Driving along the pitch-black road, approaching the town of Turaif, we are stopped at a police checkpoint. There is some initial police concern, not unexpected really, considering the sudden appearance of a white man and woman in the middle of nowhere in the middle of the night. It’s a little scary at first as the police speak no English. With our limited Arabic and our expired Aramco identification cards, we managed to convince the police that all is well. They recognize the company logo on the identification card and know that white Aramco people do strange stuff, like driving around the desert at night. The police concern turns to handshakes and smiles and we are waved on our way. About half a kilometer after the checkpoint, in the middle of the dark town with no street lights, the road is dug up and a detour is in place. We become completely lost and drive around in a circle before we sort ourselves out, get our directions correct, and find the route out of town. As the night progresses, we become weary and pull off the road into a dark and gloomy gas station parking lot. We park among several large, dirty, old transport trucks, and with the temperature dropping fast, cover ourselves in coats and blankets and try to grab some sleep.

Saudi Arabia to Ireland by Land Rover Discovery in 1997
Saudi Arabia to Ireland by Land Rover Discovery in 1997
Photos from the first day of our trip on the edge of the desert, northeast of Jubail on the Tap Line road.

Four hours later, at two in the morning, we awake, freezing cold and stiff, and decide to move on. With 1,433 km since the start of our journey, the engine is started, and we are on the road again with beautiful heat flowing into the Discovery. It is a great relief to discover that the heater works very well, as we never have had reason to use it before. After several hours of driving, the major town of Kaf is bypassed and we come to a major road junction in the middle of nowhere that is not marked on our maps or notes. After a discussion, we turn right and continue along the road with the temperature inside automatically controlled at a very pleasant, warm setting. Weariness returns, so we pull into another gas station parking lot and park beside a Mosque to try to grab a couple of hours' rest. We are now close to the Saudi/Jordanian border crossing which we plan to use and know that the Saudi police supervisor will not be there to process our paperwork until later in the morning. So, there is little point in rushing.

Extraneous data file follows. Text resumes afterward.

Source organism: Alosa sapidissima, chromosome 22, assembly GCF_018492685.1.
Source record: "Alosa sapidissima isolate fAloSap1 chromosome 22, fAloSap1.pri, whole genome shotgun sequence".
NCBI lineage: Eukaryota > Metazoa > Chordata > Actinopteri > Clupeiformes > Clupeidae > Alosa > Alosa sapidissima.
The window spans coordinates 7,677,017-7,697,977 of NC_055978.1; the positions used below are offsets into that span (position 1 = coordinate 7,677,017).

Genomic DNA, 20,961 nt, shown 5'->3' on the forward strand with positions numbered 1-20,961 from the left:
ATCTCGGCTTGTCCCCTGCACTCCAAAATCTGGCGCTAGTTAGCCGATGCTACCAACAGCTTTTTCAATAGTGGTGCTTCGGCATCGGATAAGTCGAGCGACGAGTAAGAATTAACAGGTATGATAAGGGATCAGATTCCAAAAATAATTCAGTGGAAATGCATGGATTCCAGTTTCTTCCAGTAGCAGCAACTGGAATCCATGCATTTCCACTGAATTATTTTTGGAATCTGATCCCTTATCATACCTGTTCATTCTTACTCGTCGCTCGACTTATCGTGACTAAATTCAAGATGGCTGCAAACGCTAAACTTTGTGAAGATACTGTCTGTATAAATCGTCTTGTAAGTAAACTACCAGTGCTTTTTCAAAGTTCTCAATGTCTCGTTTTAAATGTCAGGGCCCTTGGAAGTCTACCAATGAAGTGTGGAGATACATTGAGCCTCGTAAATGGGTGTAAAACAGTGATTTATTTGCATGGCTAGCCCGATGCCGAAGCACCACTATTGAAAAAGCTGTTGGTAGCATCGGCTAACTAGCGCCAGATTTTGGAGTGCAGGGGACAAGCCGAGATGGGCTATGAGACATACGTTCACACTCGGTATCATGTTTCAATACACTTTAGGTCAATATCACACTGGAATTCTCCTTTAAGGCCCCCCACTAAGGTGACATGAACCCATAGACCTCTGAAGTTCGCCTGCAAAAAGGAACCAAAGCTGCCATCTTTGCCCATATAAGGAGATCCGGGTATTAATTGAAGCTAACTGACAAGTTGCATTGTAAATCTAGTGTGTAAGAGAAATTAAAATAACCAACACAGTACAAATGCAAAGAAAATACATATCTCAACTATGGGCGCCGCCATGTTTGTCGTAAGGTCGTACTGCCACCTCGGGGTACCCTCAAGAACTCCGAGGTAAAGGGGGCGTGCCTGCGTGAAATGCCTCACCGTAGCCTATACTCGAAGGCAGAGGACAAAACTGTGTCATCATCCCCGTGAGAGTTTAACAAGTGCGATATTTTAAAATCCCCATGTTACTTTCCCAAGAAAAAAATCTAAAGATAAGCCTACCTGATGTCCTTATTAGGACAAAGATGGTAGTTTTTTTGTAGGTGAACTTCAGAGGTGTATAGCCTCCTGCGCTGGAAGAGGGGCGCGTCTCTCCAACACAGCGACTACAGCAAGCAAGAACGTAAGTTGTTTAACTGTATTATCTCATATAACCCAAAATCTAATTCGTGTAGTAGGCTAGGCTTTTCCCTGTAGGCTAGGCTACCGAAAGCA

At six in the morning, we are woken by the cold, a dog barking non-stop, and the prayer call being pumped out of the Mosque loudspeakers beside us. We are surprised by how cold the temperature is here in the middle of the desert. It’s so much colder than the coastal temperature we are used to. The Discovery engine is fired up and the heater produces lovey warm air as tea is drunk from our flask and sandwiches are eaten. As daylight arrives, we drive over to a fuel pump that is just opening and top up with 35 liters of diesel, our last in Saudi Arabia. Then we head for the border.

Saudi Arabia to Ireland by Ian Conlin
Ian and Noinin Conlin

About the Author

Born in Northern Ireland in 1944, Ian moved to Germany in 1948 to join his father who was in the British army.

Returning to Northern Ireland in 1955, Ian worked for the British Ministry of Defense as a trainee and obtained a degree in Engineering from Queens University, Belfast.

In 1967, Ian moved to Scotland for a year before moving to Canada.

Ian was employed by Ontario Hydro as a commissioning engineer for nuclear and coal-fired electric power stations in the province of Ontario. Then, in 1980, Ian accepted a position with Aramco and moved to Saudi Arabia as a commissioning engineer with Northern Area Producing Engineer. In this capacity, he was commissioned and started up a number of oil and gas plants both onshore and offshore from Dhahran through Ras Tanura to the Kuwait border.

August 1990 was the start of the Gulf War when all Western contractors departed. The remaining Aramco employees in the northern area became busy and the area around the northern oil fields on the Kuwait border became very exciting.

Ian moved to Ireland in 1998, then returned to Canada in 1999 to work as a design engineer for nuclear power plants. He moved back to Ireland in 2011 to work part-time before retiring in 2012.

Part 1 Part 3